I was pissed off.


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How hard is it to get Hired as a(n) (Electrician, Carpeneter, FOH Engineer, Seamstress, Designer, ME, Deck Hand...etc.)?

Well, that's a hard question. I'm going to answer it, but I would like people reading this to keep in mind that I am 18 and haven't actually "broken in" yet.

I have two things to say on this topic so far, and this is the first.

In most other fields, you just get hired at a job and work your way up the ladder. In this industry however, if you're a freelance anything, you have to start over with a new group of people sometimes every day. How do you overcome this? My scenic design professor put it best:

"There are 8 people in the entertainment industry, and we all know each other."
If you work with one guy, and you do a good job, eventually other people in the area you did the work in will find out, and when you apply within that area again, even if the person interviewing you has never seen you before in their lives, they will have an opinion of you to base their decision about hiring you off of.

On the other side of the coin, if you show up late and are lazy...well...good luck finding work in that hemisphere again.

So, that pretty much boils down to: "If you get any job in the entertainment industry, no matter the size or length, do it to the best of your ability, because every boss you could ever possibly have is watching."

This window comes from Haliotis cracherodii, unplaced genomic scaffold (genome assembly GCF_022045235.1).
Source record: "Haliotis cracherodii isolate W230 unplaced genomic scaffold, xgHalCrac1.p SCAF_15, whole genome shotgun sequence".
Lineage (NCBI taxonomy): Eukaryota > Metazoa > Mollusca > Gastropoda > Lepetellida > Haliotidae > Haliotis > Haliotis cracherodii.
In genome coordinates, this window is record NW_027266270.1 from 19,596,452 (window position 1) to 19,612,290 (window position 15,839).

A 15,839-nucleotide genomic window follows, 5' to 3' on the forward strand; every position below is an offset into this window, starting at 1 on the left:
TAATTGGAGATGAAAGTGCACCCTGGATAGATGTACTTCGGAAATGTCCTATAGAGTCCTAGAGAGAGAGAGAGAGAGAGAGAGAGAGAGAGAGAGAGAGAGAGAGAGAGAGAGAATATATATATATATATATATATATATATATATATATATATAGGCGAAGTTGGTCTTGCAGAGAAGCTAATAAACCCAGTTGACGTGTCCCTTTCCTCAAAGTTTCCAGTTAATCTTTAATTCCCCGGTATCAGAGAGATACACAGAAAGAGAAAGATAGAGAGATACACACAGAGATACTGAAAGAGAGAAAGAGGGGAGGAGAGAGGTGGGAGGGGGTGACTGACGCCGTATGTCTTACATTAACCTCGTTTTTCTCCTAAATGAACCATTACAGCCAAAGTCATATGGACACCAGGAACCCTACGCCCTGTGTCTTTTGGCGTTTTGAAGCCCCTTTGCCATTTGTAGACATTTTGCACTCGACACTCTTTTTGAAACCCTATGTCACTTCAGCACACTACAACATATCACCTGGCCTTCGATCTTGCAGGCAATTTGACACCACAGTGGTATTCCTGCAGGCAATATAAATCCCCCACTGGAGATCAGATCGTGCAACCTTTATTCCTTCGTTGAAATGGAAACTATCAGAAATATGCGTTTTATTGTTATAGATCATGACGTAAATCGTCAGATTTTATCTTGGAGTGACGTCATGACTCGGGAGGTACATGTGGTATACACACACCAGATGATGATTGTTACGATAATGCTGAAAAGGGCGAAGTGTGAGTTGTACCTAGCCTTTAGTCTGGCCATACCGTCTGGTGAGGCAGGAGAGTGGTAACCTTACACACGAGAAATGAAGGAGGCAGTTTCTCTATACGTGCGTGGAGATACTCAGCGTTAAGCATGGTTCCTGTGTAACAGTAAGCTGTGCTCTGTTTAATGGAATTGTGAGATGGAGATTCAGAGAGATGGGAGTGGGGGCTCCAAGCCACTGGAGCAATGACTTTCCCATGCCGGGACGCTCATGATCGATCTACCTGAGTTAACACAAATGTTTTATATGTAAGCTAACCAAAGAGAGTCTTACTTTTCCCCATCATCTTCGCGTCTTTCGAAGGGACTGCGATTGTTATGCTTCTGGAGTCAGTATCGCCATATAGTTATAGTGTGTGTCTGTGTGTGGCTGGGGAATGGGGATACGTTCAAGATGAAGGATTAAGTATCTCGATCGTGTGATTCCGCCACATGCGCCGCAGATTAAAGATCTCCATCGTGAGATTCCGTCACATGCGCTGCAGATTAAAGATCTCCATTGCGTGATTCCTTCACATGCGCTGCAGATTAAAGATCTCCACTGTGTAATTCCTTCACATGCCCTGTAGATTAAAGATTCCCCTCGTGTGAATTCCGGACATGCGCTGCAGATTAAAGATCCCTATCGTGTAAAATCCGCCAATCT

This is the second, and I have a personal experience to support it.

So, someone who was teaching me about audio for a show that was way over my head offered me a job at the end of the show. I was really excited so I agreed to take it. He gave me someones email address and told me to contact them about filling an open A2 position. I did, and I waited for a really long time...a really. Long. Time.

The person didn't get back to me.

I just assumed that he didn't need anyone and that not responding was his way of telling me "No."

I talked to the person who offered me the job again, and this is approximately what the conversation went like:

"Did you email him?"
"Yeah, but he didn't email me back..."
"When was the last time you emailed him?"
"Uhh, the day after you gave me the address?"
"...Dude you should have been emailing him twice a week. Technicians of his caliber are constantly busy, and if you only contact them once, chances are they won't have time to respond!"
"Isn't that annoying?"
"Granted, some people find it annoying, but 90% of technicians see it as a sign of presistance and appreciate the thought. Next time, don't be so email shy."

This sentiment was then reiterated by every single one of my professors. It's a hard one to believe, I know, but I think if us younger technicians start realizing that older technicians know what it's like to be young and trying to "break in", we would see that that they probably do want to be contacted a ton and given the chance to help some struggling kid out

This was a long post with no pictures. My bad. Sorry.